August 4, 2009

Global Market Comments
August 4, 2009
Featured Trades: (EURO), ($CAD), ($AUS), ($NZD), (JNK), (PHB), (HYG), (EWY)

 

1) The chickens are finally coming home to roost for the dollar, which has gapped since Thursday from $1.40 down to $1.4450 against the euro, and done even worse again the Australian, Canadian, and New Zealand currencies. Crude traders tell me that the weak buck is making oil go up, while currency traders inform me that it is strong crude that is causing the dollar collapse. It’s like an Agatha Christie murder mystery where all of the suspects are guilty. If we are on the eve of an economic recovery, many fear that the US will return to its old, evil, high consuming, high importing ways, and that the trade deficit will skyrocket. If is doesn’t, then you can count on burgeoning government borrowing to knock the stuffing out of the greenback. It sounds like a heads I will, tails you lose bet. This is not exactly a new trend. The chart below shows the purchasing power of the dollar since the Revolutionary War, and it has been mostly downhill since 1929. No, I have not been trading the market that long. Better to take your pay in Euros, American double Eagle gold coins, bushels of wheat, or barrels of crude.

Euro-1.png picture by madhedge

Dollar210year.gif picture by  madhedge

 

revolutionarwar2.jpg picture by madhedge


2) Legendary investor and former George Soros partner Jim Rogers gave a great interview to Bloomberg TV over the weekend. Although he is a long term bull on China, he wouldn’t be adding to positions here, because having doubled in six months you’d be jumping on a moving train. China’s stimulus program is 2.5 times larger than ours on a GDP basis, and is generating more immediate results, as it is being entirely domestically spent. No generous subsidies for foreign car imports. Many industries are booming, and real estate is going crazy again. The better play here is commodities, which the Chinese absolutely have to buy, especially the grains (see my call to buy wheat). Jim is so wedded to his China play that he has moved to Singapore to get closer to his investments. He has always been very public with his ideas, getting people to buy what he already owns, and widely propagates YouTube with his interviews. Take a look at his personal investment website at http://www.allthingsjimrogers.com/.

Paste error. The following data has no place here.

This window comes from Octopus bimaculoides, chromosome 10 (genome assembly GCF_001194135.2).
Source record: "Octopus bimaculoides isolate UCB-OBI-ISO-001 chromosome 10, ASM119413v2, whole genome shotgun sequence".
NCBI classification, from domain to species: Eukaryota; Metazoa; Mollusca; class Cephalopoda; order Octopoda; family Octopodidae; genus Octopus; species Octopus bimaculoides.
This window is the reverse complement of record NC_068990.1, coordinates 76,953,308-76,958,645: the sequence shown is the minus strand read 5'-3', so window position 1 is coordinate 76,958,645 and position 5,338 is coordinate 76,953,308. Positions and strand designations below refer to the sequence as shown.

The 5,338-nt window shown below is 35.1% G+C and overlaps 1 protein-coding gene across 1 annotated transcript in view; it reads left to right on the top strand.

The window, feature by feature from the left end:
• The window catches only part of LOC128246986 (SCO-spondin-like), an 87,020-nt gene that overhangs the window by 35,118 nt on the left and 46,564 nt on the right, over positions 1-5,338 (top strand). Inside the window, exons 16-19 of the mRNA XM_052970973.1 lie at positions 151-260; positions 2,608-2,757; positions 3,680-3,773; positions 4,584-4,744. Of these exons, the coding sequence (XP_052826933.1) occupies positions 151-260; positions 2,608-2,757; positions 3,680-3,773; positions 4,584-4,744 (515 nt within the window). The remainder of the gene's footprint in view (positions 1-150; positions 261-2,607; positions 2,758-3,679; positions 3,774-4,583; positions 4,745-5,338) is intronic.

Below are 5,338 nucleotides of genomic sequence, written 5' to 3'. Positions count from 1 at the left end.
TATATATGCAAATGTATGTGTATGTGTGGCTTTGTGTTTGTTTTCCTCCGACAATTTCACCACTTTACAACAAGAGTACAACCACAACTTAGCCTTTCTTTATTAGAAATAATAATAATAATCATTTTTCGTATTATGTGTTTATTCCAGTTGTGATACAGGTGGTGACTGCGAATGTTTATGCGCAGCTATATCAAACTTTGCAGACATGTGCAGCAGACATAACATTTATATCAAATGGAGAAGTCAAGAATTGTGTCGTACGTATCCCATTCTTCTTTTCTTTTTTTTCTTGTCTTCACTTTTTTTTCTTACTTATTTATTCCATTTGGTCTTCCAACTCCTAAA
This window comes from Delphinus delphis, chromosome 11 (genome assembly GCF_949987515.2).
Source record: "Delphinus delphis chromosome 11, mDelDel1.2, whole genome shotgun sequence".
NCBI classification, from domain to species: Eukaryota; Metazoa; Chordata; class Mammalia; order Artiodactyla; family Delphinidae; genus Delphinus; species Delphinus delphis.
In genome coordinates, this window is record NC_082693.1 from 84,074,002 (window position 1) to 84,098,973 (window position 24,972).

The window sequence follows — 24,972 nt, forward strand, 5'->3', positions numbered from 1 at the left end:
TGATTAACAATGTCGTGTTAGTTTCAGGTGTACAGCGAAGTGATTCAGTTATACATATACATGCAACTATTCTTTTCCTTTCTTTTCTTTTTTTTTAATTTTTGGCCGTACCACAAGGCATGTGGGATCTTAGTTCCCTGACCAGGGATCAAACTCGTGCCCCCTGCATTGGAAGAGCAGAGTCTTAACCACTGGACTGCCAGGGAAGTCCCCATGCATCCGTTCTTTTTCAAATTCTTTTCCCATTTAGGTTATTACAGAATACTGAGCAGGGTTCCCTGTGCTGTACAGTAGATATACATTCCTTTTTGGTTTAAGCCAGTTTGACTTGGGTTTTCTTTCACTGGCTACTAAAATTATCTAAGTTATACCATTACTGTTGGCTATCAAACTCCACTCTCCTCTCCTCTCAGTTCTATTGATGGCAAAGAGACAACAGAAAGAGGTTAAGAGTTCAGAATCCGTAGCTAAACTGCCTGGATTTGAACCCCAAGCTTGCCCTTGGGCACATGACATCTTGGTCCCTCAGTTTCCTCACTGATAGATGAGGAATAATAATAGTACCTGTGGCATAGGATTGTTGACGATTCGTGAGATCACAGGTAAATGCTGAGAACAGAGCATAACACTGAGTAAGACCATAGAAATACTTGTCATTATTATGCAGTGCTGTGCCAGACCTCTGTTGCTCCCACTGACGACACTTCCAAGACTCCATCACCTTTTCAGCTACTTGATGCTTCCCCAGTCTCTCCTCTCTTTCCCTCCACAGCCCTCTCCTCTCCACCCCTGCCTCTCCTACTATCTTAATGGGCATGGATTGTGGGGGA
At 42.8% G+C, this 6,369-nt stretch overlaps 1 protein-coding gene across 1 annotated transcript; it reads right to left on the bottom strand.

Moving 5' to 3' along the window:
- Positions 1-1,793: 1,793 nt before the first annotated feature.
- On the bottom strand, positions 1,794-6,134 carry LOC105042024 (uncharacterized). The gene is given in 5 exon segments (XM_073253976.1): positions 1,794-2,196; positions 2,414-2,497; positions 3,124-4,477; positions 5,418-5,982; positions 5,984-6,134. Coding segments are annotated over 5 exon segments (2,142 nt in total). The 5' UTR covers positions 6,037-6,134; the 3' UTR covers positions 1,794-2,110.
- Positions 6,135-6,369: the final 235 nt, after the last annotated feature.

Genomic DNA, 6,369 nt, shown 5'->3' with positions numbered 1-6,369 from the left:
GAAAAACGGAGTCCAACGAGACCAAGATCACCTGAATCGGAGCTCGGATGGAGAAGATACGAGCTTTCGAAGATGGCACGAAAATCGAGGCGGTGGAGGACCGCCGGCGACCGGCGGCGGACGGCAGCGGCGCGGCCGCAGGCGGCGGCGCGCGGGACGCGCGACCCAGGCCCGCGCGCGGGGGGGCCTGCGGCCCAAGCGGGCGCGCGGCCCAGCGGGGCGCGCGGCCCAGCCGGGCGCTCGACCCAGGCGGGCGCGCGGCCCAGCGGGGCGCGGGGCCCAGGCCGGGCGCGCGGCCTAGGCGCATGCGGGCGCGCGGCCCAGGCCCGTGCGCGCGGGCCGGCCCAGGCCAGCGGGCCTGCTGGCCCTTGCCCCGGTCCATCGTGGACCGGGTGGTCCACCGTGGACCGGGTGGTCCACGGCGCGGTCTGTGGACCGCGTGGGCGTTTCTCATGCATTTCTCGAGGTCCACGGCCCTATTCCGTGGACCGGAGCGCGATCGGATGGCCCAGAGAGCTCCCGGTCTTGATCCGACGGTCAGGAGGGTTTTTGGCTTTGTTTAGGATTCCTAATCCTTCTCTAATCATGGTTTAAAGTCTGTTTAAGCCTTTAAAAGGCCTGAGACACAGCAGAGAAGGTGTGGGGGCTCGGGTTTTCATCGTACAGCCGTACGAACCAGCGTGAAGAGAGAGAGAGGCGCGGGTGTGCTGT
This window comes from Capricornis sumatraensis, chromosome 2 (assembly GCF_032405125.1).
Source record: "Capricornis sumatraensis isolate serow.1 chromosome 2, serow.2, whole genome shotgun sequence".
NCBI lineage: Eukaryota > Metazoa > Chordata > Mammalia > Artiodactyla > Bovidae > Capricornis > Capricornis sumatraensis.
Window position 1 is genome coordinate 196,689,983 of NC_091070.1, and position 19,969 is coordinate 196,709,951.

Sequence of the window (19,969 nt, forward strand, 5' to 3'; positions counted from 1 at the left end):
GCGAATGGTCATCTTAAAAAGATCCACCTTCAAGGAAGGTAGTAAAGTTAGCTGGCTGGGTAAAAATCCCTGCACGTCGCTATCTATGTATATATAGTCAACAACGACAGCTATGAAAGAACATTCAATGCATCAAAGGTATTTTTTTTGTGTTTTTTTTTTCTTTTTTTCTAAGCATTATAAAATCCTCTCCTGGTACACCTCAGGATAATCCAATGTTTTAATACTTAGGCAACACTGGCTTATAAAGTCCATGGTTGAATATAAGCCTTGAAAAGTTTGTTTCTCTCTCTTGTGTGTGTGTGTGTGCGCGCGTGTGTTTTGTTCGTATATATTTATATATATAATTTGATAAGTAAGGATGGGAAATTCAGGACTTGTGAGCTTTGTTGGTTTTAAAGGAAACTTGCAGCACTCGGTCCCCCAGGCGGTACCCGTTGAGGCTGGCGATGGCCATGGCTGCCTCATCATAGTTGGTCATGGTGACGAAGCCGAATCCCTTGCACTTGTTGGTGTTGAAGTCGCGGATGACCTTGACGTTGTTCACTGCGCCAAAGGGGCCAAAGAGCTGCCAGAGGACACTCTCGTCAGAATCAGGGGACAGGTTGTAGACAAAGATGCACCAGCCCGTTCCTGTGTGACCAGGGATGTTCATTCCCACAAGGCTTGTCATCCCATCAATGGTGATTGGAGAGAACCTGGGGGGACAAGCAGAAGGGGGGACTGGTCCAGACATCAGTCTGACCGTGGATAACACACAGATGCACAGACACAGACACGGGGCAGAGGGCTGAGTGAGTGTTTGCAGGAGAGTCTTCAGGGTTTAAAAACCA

FXI-1.png picture by madhedge

rogers.jpg picture by madhedge


3) At the beginning of the year I was wildly bullish about junk bonds, and recommended a covey of ETF’s, including the Lehman High Yield Bond Fund (JNK), the PS Corporate High Yield Bond Fund (PHB), and the iShares iBoxx Fund (HYG) (see my report ).  At the time, fears about The End of The World triggered cascading margin calls and distress liquidation that saw tidal waves of paper dumped into a no bid market. Some lesser credits traded with yields at 2,500 basis points over Treasuries. JNK is now 54% up from the March lows, and the others have done as well. Once the Great Depression II was taken off the table, the scramble for yield by hedge funds couldn’t have been more awesome. The average spread over Treasuries has been cut from 1,800 basis points to a mere 1,000, which was where spreads maxed out in the 1990 and 2002 recessions, and could be the new ‘normal.’ This is against a 20 year average junk spread of 600 basis points, and only 100 basis points seen at the ultra frothy 2007 peak. The good news is that falling junk yields may eventually force tight fisted commercial banks to ease up on the supply of conventional loans, which is restraining a real economic recovery. Gains on junk from here may be limited. Emerging market corporate issuers inundated this market in Q2, some dubious borrowers are starting to sneak back in, and the rollover calendar going forward is truly enormous. There are too many better fish to fry. I’d take the money and run.

JNK.png picture by madhedge

junkyard.jpg picture by madhedge

 

4) I have long advocated that the term ‘BRIC’ should be expanded to ‘BRICK’ with the inclusion of South Korea (maybe BRISK?’) (see my last last report ). The Hermit Kingdom’s exporters are super competitive, with Hyundai forging ahead in terms of both market share and quality in the US. South Korea is carving out a quality niche, where China can’t compete. The Won is undervalued, unemployment is relatively low, and the economy is now poised for an early recovery. The iShares MSCI South Korea Index ETF (EWY) has soared by 115% this year, tacking on 30% in the last three weeks alone. Better add some kimchee and bulgolgi to your diet. They’re delicious, but don’t try it before a date if you’re hoping for a return engagement.

Korea.png picture by madhedge

korea4.jpg picture by madhedge

 

QUOTE OF THE DAY

‘The Chinese consumer is consuming,’ said legendary investor Jim Rogers, about the Middle Kingdom’s successful stimulus program.

china3.jpg picture by madhedge

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